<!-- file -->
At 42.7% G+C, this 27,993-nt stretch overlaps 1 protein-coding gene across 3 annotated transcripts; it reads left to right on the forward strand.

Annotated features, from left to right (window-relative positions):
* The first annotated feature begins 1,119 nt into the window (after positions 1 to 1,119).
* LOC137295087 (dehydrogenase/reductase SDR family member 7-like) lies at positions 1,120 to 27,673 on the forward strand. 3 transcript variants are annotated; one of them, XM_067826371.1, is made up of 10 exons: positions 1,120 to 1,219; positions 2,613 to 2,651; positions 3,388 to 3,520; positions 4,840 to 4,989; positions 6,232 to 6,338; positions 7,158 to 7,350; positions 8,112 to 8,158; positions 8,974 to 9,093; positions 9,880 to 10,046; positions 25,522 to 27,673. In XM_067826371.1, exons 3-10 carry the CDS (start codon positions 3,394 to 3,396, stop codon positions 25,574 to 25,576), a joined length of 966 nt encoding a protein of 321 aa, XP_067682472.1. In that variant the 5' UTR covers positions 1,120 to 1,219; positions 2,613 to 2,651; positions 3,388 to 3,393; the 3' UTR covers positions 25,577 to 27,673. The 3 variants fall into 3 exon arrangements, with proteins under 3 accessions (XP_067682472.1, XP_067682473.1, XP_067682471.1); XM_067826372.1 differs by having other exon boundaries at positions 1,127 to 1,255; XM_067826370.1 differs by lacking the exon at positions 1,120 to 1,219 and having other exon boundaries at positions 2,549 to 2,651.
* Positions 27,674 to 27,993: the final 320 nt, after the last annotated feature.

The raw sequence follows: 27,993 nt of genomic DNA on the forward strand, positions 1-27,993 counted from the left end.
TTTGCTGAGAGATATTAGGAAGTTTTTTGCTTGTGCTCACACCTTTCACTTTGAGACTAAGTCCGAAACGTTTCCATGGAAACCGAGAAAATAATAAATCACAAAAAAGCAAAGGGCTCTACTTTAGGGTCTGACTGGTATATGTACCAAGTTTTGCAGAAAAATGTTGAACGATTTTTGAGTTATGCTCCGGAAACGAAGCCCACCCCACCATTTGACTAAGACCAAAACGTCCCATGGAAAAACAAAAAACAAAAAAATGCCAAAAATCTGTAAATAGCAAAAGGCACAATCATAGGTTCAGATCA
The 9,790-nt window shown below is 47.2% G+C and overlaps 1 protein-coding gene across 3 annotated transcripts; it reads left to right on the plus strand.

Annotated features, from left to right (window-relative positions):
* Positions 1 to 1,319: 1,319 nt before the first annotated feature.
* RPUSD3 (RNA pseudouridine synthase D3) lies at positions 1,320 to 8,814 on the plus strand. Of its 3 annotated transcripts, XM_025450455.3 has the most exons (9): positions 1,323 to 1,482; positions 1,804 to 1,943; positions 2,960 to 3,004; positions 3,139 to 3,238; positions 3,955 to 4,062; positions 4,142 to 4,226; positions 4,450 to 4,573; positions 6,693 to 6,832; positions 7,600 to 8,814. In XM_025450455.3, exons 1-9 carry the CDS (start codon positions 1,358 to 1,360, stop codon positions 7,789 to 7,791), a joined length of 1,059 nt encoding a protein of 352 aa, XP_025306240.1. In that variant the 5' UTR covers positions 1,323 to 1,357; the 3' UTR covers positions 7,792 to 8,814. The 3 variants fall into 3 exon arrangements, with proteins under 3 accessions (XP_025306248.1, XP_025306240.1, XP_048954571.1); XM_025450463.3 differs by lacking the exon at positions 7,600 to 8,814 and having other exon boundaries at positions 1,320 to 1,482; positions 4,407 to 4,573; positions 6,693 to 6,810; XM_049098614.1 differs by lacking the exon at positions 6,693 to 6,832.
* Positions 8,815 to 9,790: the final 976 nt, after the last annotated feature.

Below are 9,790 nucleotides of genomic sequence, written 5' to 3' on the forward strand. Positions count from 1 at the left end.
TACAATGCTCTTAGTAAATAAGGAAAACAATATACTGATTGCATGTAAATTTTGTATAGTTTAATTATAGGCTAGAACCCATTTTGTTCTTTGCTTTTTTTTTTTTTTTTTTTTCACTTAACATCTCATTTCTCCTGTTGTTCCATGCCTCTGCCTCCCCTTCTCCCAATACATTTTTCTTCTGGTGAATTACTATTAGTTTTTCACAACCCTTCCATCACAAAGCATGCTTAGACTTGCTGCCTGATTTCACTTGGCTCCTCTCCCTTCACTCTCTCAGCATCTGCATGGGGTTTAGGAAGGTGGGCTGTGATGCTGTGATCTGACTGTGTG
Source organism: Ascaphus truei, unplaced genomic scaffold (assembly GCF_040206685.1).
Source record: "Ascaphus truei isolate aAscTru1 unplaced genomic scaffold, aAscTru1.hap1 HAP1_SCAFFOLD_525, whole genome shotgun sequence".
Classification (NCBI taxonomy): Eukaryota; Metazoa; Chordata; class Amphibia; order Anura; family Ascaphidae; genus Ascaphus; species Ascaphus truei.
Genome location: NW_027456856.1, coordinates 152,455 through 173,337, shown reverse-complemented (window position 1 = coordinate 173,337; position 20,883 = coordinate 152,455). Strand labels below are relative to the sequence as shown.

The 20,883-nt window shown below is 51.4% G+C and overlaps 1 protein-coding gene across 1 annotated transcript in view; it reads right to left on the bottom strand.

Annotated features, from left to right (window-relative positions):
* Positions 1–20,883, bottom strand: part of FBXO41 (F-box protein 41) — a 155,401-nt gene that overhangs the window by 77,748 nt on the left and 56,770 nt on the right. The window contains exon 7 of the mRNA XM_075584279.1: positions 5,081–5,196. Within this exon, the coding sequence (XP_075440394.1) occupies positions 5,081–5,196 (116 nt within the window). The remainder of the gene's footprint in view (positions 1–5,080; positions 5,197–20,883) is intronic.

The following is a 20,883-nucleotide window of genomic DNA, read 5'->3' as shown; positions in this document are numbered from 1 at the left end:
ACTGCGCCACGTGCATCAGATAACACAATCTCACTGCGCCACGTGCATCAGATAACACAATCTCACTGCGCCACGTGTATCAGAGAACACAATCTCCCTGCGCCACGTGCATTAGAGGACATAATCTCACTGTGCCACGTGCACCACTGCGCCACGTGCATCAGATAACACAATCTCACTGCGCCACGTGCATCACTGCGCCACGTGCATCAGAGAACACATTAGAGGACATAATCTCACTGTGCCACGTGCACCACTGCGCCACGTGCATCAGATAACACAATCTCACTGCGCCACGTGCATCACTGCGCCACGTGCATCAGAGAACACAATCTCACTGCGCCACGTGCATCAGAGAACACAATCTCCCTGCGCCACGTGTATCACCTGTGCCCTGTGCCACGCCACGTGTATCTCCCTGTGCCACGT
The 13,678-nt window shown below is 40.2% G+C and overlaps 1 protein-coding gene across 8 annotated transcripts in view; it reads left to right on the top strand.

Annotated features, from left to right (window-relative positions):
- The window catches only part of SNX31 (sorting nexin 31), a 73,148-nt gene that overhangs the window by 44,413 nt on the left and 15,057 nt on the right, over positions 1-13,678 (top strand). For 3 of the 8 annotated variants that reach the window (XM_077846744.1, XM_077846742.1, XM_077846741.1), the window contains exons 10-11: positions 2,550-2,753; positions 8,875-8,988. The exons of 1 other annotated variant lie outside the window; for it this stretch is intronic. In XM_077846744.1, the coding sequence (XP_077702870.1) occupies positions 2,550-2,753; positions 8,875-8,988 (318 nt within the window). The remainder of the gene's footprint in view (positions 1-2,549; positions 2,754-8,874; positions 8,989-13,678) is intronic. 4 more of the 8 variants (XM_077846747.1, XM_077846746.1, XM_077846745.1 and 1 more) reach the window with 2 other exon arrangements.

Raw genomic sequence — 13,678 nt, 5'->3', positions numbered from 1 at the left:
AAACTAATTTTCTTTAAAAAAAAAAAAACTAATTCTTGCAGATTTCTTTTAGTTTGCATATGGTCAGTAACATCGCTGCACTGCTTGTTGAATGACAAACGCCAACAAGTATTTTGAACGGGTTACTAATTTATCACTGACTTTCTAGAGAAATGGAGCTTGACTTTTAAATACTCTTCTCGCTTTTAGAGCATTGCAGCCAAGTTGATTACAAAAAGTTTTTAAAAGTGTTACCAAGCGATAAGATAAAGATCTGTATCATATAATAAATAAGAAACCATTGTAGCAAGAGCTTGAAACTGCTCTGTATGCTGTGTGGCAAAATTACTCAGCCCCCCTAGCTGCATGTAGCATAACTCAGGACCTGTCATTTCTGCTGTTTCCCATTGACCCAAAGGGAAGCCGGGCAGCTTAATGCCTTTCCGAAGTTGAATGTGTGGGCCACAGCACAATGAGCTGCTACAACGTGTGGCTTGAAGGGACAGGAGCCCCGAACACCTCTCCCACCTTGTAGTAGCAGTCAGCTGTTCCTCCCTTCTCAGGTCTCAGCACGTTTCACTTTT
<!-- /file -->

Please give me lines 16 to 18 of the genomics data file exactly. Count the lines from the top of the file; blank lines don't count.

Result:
Source record: "Ascaphus truei isolate aAscTru1 unplaced genomic scaffold, aAscTru1.hap1 HAP1_SCAFFOLD_525, whole genome shotgun sequence".
Classification (NCBI taxonomy): Eukaryota; Metazoa; Chordata; class Amphibia; order Anura; family Ascaphidae; genus Ascaphus; species Ascaphus truei.
Genome location: NW_027456856.1, coordinates 152,455 through 173,337, shown reverse-complemented (window position 1 = coordinate 173,337; position 20,883 = coordinate 152,455). Strand labels below are relative to the sequence as shown.